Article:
This started a conversation in the Google group about being careful how we communicate with each other and what questions we ask.  So I just want to put in my two cents on the subject.  (You should note that I already talked online with Michael about my response. He, as usual, invites conversation.)

My purpose for Going Global with my class is an idealistic one.  I hope that my kids do a better job than we have.  I want them to understand, accept, and connect with others, regardless of language, religion, race, gender, etc.  I want them to learn that we are all people, deserving of respect and consideration.  And I want them to remember this when it comes time to work with others, have discussions with others, argue with others.  We are all people!

When I was growing up, in the 60s, we were just starting to talk about differences as positive.  “Be yourself.”    “Love who you are and love the one you’re with.”  But, along with loving each other, I was taught not to insult anyone.  And it was insulting to stare, to ask questions, to recognize differences.  So we never even looked at each other.  Really.  If a person of color walked into the restaurant where I was eating, in my very white neighborhood, everyone would look away.  To make eye contact might indicate that you were afraid of them or didn’t want them there.  So, in order to show our respect, we just didn’t look.  Strange but true.  I wasn’t taught to do this.  It was modeled for me.

Did this work?  Of course not.  I learned that people are different and deserve different treatment from one another.  Poor and rich, black and white, abled and disabled.  Labels were important.  They defined for us how to act and how to treat each other.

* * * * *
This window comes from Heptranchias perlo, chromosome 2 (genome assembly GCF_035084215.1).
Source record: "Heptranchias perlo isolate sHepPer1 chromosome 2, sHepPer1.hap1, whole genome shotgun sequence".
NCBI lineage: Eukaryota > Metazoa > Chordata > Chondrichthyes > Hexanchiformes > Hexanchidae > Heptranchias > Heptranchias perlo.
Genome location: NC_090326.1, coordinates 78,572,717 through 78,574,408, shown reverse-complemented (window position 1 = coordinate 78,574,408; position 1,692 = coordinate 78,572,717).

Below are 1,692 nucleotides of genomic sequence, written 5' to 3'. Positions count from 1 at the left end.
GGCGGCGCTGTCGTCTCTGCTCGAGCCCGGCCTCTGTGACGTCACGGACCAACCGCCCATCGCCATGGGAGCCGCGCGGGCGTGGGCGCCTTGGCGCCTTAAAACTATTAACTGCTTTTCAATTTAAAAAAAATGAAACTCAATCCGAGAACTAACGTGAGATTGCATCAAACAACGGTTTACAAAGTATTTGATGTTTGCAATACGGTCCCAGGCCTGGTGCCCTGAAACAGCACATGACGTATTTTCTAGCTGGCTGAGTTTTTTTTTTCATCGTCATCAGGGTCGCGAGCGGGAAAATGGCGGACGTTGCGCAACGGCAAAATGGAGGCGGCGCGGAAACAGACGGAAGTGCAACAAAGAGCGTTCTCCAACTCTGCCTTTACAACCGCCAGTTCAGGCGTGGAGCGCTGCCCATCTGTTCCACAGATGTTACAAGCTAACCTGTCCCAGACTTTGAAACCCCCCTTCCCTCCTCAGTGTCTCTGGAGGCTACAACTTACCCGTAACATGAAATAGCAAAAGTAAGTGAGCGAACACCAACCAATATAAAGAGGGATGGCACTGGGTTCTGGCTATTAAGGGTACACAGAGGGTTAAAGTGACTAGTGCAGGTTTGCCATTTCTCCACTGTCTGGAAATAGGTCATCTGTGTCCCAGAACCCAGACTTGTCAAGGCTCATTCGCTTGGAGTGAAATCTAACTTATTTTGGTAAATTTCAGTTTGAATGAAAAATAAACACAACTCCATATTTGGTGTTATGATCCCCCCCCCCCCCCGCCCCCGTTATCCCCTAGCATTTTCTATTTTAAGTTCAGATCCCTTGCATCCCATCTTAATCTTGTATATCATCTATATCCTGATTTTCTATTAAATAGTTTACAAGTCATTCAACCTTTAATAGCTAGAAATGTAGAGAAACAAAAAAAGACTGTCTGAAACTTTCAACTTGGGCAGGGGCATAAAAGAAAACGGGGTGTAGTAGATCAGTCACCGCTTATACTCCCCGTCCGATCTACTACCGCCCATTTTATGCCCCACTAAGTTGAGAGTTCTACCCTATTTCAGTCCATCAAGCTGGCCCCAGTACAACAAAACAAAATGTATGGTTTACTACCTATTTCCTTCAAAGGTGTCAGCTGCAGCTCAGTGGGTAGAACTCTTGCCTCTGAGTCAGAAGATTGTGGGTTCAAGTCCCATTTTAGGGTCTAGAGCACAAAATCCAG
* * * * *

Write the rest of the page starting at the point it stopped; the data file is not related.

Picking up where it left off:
But I have grown up.  I have learned that this is not the way.  And I have taken it upon myself to model differently for my students and my own child.  I ask questions.  I talk about clothing, jewelry, political beliefs, religious practices.  I ask questions.  And I keep talking.  And I make eye contact.  And I smile.  And I invite people to sit down with me.  And I make plans to go to dinner, the movies, a book club.  And I ask questions.

My students recently did a Mystery Skype call with a class in Texas.  Once we figured out the states we came from, the questions started flying.  They thought we were all gangsters (New Yorkers are usually depicted that way).  We thought they were all cowboys.  After finding out the truth was quite the opposite, we laughed about our misconceptions.

What did we learn?  That Texan students like the same music we do, watch the same movies and tv shows, and shop at the same stores.  Hmmm.  Not so different.  The accents were certainly different but not much else was.  And my students now have a new understanding of Texans and other Southerners.

I work in a very multicultural climate.  We often have conversations about similarities with our religious rituals, our family dinners, and our weekend responsibilities.  We are so different and yet so similar. I don’t ever want my students to stop asking questions.  Eventually, their questions will get more mature, less “insulting”.  And, maybe someday, they won’t need to ask questions about each other.  They will just accept and understand.

What do you think?